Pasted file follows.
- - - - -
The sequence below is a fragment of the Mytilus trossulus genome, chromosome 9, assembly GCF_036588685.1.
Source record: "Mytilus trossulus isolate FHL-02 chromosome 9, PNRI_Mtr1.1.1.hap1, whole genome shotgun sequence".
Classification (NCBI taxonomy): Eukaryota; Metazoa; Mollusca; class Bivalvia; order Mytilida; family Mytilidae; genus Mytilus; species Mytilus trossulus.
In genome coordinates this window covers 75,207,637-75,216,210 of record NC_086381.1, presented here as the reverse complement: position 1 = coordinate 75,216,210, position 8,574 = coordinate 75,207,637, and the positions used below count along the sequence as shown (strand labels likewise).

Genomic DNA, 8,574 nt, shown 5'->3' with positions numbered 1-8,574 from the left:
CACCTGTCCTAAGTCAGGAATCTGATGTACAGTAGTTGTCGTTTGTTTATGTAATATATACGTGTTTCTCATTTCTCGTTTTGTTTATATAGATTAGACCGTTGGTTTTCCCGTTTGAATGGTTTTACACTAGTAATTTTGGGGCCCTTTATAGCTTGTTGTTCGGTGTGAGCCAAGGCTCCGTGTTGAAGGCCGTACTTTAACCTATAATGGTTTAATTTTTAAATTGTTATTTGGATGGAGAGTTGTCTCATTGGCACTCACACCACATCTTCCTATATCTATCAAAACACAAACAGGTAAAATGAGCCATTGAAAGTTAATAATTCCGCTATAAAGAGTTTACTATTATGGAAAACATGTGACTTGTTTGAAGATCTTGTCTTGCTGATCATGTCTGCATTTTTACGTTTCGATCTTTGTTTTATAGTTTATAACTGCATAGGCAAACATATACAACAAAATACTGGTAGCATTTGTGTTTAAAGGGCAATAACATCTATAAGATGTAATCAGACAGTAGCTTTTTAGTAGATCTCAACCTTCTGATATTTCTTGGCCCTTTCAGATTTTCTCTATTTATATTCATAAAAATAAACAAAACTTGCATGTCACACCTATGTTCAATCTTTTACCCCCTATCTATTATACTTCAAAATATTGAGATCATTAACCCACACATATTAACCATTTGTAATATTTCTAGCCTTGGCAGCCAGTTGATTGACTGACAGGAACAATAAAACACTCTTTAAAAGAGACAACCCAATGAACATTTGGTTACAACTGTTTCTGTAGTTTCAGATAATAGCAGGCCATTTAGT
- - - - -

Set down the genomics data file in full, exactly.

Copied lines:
The sequence below is a fragment of the Mytilus trossulus genome, chromosome 9, assembly GCF_036588685.1.
Source record: "Mytilus trossulus isolate FHL-02 chromosome 9, PNRI_Mtr1.1.1.hap1, whole genome shotgun sequence".
Classification (NCBI taxonomy): Eukaryota; Metazoa; Mollusca; class Bivalvia; order Mytilida; family Mytilidae; genus Mytilus; species Mytilus trossulus.
In genome coordinates this window covers 75,207,637-75,216,210 of record NC_086381.1, presented here as the reverse complement: position 1 = coordinate 75,216,210, position 8,574 = coordinate 75,207,637, and the positions used below count along the sequence as shown (strand labels likewise).

Genomic DNA, 8,574 nt, shown 5'->3' with positions numbered 1-8,574 from the left:
CACCTGTCCTAAGTCAGGAATCTGATGTACAGTAGTTGTCGTTTGTTTATGTAATATATACGTGTTTCTCATTTCTCGTTTTGTTTATATAGATTAGACCGTTGGTTTTCCCGTTTGAATGGTTTTACACTAGTAATTTTGGGGCCCTTTATAGCTTGTTGTTCGGTGTGAGCCAAGGCTCCGTGTTGAAGGCCGTACTTTAACCTATAATGGTTTAATTTTTAAATTGTTATTTGGATGGAGAGTTGTCTCATTGGCACTCACACCACATCTTCCTATATCTATCAAAACACAAACAGGTAAAATGAGCCATTGAAAGTTAATAATTCCGCTATAAAGAGTTTACTATTATGGAAAACATGTGACTTGTTTGAAGATCTTGTCTTGCTGATCATGTCTGCATTTTTACGTTTCGATCTTTGTTTTATAGTTTATAACTGCATAGGCAAACATATACAACAAAATACTGGTAGCATTTGTGTTTAAAGGGCAATAACATCTATAAGATGTAATCAGACAGTAGCTTTTTAGTAGATCTCAACCTTCTGATATTTCTTGGCCCTTTCAGATTTTCTCTATTTATATTCATAAAAATAAACAAAACTTGCATGTCACACCTATGTTCAATCTTTTACCCCCTATCTATTATACTTCAAAATATTGAGATCATTAACCCACACATATTAACCATTTGTAATATTTCTAGCCTTGGCAGCCAGTTGATTGACTGACAGGAACAATAAAACACTCTTTAAAAGAGACAACCCAATGAACATTTGGTTACAACTGTTTCTGTAGTTTCAGATAATAGCAGGCCATTTAGT